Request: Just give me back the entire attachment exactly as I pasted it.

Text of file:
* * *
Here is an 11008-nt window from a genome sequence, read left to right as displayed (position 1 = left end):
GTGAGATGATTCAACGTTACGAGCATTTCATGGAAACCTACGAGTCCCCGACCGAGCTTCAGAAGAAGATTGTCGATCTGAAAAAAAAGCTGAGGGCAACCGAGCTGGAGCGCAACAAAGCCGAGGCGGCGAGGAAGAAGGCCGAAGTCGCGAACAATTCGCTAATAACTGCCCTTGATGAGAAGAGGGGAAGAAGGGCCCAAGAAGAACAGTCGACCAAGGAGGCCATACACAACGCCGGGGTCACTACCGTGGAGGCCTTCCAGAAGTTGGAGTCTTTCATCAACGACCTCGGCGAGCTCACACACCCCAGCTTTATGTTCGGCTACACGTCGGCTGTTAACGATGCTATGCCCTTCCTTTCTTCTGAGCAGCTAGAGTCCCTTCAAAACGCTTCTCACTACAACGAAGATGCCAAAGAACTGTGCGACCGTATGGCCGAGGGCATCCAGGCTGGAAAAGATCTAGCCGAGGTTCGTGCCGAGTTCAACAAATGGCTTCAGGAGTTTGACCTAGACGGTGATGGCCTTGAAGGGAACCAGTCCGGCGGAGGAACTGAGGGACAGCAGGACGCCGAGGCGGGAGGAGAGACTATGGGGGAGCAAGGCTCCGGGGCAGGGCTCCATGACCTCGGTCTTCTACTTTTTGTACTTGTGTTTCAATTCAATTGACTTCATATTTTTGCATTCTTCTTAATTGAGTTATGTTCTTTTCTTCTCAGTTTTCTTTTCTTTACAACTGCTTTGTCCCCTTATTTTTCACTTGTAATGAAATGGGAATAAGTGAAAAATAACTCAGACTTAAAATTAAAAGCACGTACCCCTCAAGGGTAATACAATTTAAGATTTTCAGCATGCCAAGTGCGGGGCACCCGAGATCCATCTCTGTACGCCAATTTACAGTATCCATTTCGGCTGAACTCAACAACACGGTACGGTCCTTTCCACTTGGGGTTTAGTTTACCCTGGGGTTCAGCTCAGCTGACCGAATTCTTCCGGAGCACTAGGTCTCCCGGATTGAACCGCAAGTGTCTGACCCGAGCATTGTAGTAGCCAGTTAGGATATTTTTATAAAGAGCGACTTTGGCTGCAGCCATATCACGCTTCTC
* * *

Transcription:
Here is an 11008-nt window from a genome sequence, read left to right as displayed (position 1 = left end):
GTGAGATGATTCAACGTTACGAGCATTTCATGGAAACCTACGAGTCCCCGACCGAGCTTCAGAAGAAGATTGTCGATCTGAAAAAAAAGCTGAGGGCAACCGAGCTGGAGCGCAACAAAGCCGAGGCGGCGAGGAAGAAGGCCGAAGTCGCGAACAATTCGCTAATAACTGCCCTTGATGAGAAGAGGGGAAGAAGGGCCCAAGAAGAACAGTCGACCAAGGAGGCCATACACAACGCCGGGGTCACTACCGTGGAGGCCTTCCAGAAGTTGGAGTCTTTCATCAACGACCTCGGCGAGCTCACACACCCCAGCTTTATGTTCGGCTACACGTCGGCTGTTAACGATGCTATGCCCTTCCTTTCTTCTGAGCAGCTAGAGTCCCTTCAAAACGCTTCTCACTACAACGAAGATGCCAAAGAACTGTGCGACCGTATGGCCGAGGGCATCCAGGCTGGAAAAGATCTAGCCGAGGTTCGTGCCGAGTTCAACAAATGGCTTCAGGAGTTTGACCTAGACGGTGATGGCCTTGAAGGGAACCAGTCCGGCGGAGGAACTGAGGGACAGCAGGACGCCGAGGCGGGAGGAGAGACTATGGGGGAGCAAGGCTCCGGGGCAGGGCTCCATGACCTCGGTCTTCTACTTTTTGTACTTGTGTTTCAATTCAATTGACTTCATATTTTTGCATTCTTCTTAATTGAGTTATGTTCTTTTCTTCTCAGTTTTCTTTTCTTTACAACTGCTTTGTCCCCTTATTTTTCACTTGTAATGAAATGGGAATAAGTGAAAAATAACTCAGACTTAAAATTAAAAGCACGTACCCCTCAAGGGTAATACAATTTAAGATTTTCAGCATGCCAAGTGCGGGGCACCCGAGATCCATCTCTGTACGCCAATTTACAGTATCCATTTCGGCTGAACTCAACAACACGGTACGGTCCTTTCCACTTGGGGTTTAGTTTACCCTGGGGTTCAGCTCAGCTGACCGAATTCTTCCGGAGCACTAGGTCTCCCGGATTGAACCGCAAGTGTCTGACCCGAGCATTGTAGTAGCCAGTTAGGATATTTTTATAAAGAGCGACTTTGGCTGCAGCCATATCACGCTTCTC